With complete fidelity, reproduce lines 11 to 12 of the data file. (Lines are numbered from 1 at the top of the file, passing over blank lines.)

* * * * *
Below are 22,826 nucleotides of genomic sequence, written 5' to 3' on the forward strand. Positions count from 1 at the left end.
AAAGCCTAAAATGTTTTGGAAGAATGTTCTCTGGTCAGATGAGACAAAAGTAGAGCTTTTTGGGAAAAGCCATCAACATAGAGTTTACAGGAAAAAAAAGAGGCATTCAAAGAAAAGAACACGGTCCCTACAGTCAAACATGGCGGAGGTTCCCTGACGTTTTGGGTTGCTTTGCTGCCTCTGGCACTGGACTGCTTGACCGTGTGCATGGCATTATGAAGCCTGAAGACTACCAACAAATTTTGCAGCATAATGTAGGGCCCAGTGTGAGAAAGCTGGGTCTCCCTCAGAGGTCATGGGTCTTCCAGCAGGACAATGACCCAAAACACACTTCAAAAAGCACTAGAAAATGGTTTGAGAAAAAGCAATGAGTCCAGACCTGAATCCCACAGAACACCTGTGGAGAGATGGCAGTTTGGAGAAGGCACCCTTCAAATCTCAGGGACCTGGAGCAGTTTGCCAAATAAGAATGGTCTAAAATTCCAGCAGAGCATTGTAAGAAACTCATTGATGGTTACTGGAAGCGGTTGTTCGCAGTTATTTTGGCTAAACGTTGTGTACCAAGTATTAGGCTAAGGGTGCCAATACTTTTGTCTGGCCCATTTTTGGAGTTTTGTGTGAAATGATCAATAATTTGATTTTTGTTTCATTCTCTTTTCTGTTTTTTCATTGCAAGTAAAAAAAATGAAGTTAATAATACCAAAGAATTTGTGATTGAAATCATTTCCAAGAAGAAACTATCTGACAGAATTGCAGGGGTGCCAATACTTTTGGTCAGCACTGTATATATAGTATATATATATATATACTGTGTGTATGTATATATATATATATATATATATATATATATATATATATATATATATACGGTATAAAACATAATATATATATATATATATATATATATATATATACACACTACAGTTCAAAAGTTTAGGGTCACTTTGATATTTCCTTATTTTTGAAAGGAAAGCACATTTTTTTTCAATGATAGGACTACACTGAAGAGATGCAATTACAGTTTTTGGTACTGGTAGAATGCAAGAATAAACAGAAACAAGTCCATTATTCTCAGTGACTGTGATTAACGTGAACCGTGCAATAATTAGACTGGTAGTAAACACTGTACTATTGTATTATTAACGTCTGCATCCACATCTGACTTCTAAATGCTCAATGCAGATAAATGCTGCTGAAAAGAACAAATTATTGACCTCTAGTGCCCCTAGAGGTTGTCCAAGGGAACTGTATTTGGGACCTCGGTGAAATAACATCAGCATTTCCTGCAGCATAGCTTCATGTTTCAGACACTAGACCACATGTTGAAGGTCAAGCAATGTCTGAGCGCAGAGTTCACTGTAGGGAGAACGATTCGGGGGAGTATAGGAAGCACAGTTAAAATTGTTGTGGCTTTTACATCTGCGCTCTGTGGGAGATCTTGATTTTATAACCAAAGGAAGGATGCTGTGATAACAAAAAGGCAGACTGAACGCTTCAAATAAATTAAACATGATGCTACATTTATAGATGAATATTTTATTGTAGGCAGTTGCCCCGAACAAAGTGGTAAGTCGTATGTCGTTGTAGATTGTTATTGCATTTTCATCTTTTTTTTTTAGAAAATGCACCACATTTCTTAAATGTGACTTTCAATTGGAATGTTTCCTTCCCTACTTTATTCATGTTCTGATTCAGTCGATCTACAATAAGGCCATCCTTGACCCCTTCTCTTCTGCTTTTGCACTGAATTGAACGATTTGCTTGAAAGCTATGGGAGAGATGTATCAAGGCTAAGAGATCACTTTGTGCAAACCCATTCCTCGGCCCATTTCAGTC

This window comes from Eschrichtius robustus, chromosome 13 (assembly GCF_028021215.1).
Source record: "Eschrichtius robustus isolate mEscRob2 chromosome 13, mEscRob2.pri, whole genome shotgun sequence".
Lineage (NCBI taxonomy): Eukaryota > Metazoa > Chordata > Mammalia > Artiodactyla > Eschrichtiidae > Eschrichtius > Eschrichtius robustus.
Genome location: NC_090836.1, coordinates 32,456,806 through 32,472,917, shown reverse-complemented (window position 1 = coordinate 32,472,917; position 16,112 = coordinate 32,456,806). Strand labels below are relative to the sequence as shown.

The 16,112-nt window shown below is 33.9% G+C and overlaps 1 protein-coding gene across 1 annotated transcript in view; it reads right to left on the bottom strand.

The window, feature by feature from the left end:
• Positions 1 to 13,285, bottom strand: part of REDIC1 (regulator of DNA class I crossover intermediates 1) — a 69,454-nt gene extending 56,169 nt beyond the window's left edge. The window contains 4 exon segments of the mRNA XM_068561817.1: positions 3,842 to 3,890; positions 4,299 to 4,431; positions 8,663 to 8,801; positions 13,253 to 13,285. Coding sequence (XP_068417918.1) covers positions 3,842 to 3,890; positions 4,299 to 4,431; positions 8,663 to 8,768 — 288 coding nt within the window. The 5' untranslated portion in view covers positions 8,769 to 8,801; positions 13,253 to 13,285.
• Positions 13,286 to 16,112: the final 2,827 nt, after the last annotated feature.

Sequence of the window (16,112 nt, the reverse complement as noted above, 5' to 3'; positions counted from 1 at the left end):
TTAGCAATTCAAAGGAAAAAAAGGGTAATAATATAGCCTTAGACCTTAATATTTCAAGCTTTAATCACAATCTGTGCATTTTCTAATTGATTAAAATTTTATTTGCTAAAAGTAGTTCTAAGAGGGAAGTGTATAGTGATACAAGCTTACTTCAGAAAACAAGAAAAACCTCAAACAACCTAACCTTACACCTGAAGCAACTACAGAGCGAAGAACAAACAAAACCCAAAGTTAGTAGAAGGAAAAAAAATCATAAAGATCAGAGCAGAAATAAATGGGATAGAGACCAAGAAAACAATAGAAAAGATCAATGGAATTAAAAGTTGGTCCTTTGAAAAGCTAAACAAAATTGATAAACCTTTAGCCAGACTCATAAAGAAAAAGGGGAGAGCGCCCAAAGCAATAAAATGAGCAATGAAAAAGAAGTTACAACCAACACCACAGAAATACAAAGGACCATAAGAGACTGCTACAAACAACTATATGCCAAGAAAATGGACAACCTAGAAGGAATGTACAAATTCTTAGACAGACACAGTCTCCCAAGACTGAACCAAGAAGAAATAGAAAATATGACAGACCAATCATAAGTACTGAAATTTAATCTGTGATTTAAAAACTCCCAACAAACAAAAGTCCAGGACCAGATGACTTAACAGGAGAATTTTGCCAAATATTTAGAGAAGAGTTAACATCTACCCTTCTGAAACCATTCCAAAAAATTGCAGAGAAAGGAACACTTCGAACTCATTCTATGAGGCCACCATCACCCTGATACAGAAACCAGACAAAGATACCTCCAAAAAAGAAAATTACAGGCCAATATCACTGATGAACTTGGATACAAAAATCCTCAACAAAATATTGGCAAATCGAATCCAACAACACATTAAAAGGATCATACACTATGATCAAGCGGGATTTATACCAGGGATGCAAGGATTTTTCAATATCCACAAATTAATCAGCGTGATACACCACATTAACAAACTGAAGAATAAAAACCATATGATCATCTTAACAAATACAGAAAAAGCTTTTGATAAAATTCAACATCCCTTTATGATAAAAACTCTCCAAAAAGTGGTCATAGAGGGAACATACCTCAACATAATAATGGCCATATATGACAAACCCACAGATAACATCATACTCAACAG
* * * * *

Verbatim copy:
Sequence of the window (16,112 nt, the reverse complement as noted above, 5' to 3'; positions counted from 1 at the left end):
TTAGCAATTCAAAGGAAAAAAAGGGTAATAATATAGCCTTAGACCTTAATATTTCAAGCTTTAATCACAATCTGTGCATTTTCTAATTGATTAAAATTTTATTTGCTAAAAGTAGTTCTAAGAGGGAAGTGTATAGTGATACAAGCTTACTTCAGAAAACAAGAAAAACCTCAAACAACCTAACCTTACACCTGAAGCAACTACAGAGCGAAGAACAAACAAAACCCAAAGTTAGTAGAAGGAAAAAAAATCATAAAGATCAGAGCAGAAATAAATGGGATAGAGACCAAGAAAACAATAGAAAAGATCAATGGAATTAAAAGTTGGTCCTTTGAAAAGCTAAACAAAATTGATAAACCTTTAGCCAGACTCATAAAGAAAAAGGGGAGAGCGCCCAAAGCAATAAAATGAGCAATGAAAAAGAAGTTACAACCAACACCACAGAAATACAAAGGACCATAAGAGACTGCTACAAACAACTATATGCCAAGAAAATGGACAACCTAGAAGGAATGTACAAATTCTTAGACAGACACAGTCTCCCAAGACTGAACCAAGAAGAAATAGAAAATATGACAGACCAATCATAAGTACTGAAATTTAATCTGTGATTTAAAAACTCCCAACAAACAAAAGTCCAGGACCAGATGACTTAACAGGAGAATTTTGCCAAATATTTAGAGAAGAGTTAACATCTACCCTTCTGAAACCATTCCAAAAAATTGCAGAGAAAGGAACACTTCGAACTCATTCTATGAGGCCACCATCACCCTGATACAGAAACCAGACAAAGATACCTCCAAAAAAGAAAATTACAGGCCAATATCACTGATGAACTTGGATACAAAAATCCTCAACAAAATATTGGCAAATCGAATCCAACAACACATTAAAAGGATCATACACTATGATCAAGCGGGATTTATACCAGGGATGCAAGGATTTTTCAATATCCACAAATTAATCAGCGTGATACACCACATTAACAAACTGAAGAATAAAAACCATATGATCATCTTAACAAATACAGAAAAAGCTTTTGATAAAATTCAACATCCCTTTATGATAAAAACTCTCCAAAAAGTGGTCATAGAGGGAACATACCTCAACATAATAATGGCCATATATGACAAACCCACAGATAACATCATACTCAACAG